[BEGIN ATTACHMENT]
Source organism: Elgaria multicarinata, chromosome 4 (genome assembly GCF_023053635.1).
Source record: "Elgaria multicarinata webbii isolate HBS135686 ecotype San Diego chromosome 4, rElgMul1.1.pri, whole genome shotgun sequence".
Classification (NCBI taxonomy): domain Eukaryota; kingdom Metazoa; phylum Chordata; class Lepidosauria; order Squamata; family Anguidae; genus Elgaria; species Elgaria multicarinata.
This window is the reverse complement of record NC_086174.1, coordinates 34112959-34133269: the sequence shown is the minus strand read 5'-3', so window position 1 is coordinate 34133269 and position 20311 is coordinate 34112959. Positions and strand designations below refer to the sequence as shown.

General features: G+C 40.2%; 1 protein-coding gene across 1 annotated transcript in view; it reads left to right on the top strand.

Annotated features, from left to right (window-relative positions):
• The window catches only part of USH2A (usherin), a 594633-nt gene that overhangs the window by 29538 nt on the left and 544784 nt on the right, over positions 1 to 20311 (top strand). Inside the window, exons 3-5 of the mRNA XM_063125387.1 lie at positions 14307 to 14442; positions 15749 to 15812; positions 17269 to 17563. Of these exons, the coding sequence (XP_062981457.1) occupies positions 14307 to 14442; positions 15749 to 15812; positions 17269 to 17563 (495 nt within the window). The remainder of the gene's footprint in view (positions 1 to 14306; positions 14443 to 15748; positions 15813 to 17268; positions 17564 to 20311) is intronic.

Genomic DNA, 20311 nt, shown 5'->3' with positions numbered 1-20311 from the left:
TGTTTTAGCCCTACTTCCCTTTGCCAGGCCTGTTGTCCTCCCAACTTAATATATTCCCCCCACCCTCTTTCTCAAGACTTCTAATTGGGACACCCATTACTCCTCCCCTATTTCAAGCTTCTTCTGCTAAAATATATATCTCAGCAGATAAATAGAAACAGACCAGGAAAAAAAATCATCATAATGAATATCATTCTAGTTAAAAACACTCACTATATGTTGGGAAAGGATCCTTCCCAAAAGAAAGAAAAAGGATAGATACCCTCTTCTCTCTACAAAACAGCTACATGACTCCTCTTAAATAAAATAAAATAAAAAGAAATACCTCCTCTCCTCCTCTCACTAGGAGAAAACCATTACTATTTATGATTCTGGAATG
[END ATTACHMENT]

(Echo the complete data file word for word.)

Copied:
Source organism: Elgaria multicarinata, chromosome 4 (genome assembly GCF_023053635.1).
Source record: "Elgaria multicarinata webbii isolate HBS135686 ecotype San Diego chromosome 4, rElgMul1.1.pri, whole genome shotgun sequence".
Classification (NCBI taxonomy): domain Eukaryota; kingdom Metazoa; phylum Chordata; class Lepidosauria; order Squamata; family Anguidae; genus Elgaria; species Elgaria multicarinata.
This window is the reverse complement of record NC_086174.1, coordinates 34112959-34133269: the sequence shown is the minus strand read 5'-3', so window position 1 is coordinate 34133269 and position 20311 is coordinate 34112959. Positions and strand designations below refer to the sequence as shown.

General features: G+C 40.2%; 1 protein-coding gene across 1 annotated transcript in view; it reads left to right on the top strand.

Annotated features, from left to right (window-relative positions):
• The window catches only part of USH2A (usherin), a 594633-nt gene that overhangs the window by 29538 nt on the left and 544784 nt on the right, over positions 1 to 20311 (top strand). Inside the window, exons 3-5 of the mRNA XM_063125387.1 lie at positions 14307 to 14442; positions 15749 to 15812; positions 17269 to 17563. Of these exons, the coding sequence (XP_062981457.1) occupies positions 14307 to 14442; positions 15749 to 15812; positions 17269 to 17563 (495 nt within the window). The remainder of the gene's footprint in view (positions 1 to 14306; positions 14443 to 15748; positions 15813 to 17268; positions 17564 to 20311) is intronic.

Genomic DNA, 20311 nt, shown 5'->3' with positions numbered 1-20311 from the left:
TGTTTTAGCCCTACTTCCCTTTGCCAGGCCTGTTGTCCTCCCAACTTAATATATTCCCCCCACCCTCTTTCTCAAGACTTCTAATTGGGACACCCATTACTCCTCCCCTATTTCAAGCTTCTTCTGCTAAAATATATATCTCAGCAGATAAATAGAAACAGACCAGGAAAAAAAATCATCATAATGAATATCATTCTAGTTAAAAACACTCACTATATGTTGGGAAAGGATCCTTCCCAAAAGAAAGAAAAAGGATAGATACCCTCTTCTCTCTACAAAACAGCTACATGACTCCTCTTAAATAAAATAAAATAAAAAGAAATACCTCCTCTCCTCCTCTCACTAGGAGAAAACCATTACTATTTATGATTCTGGAATG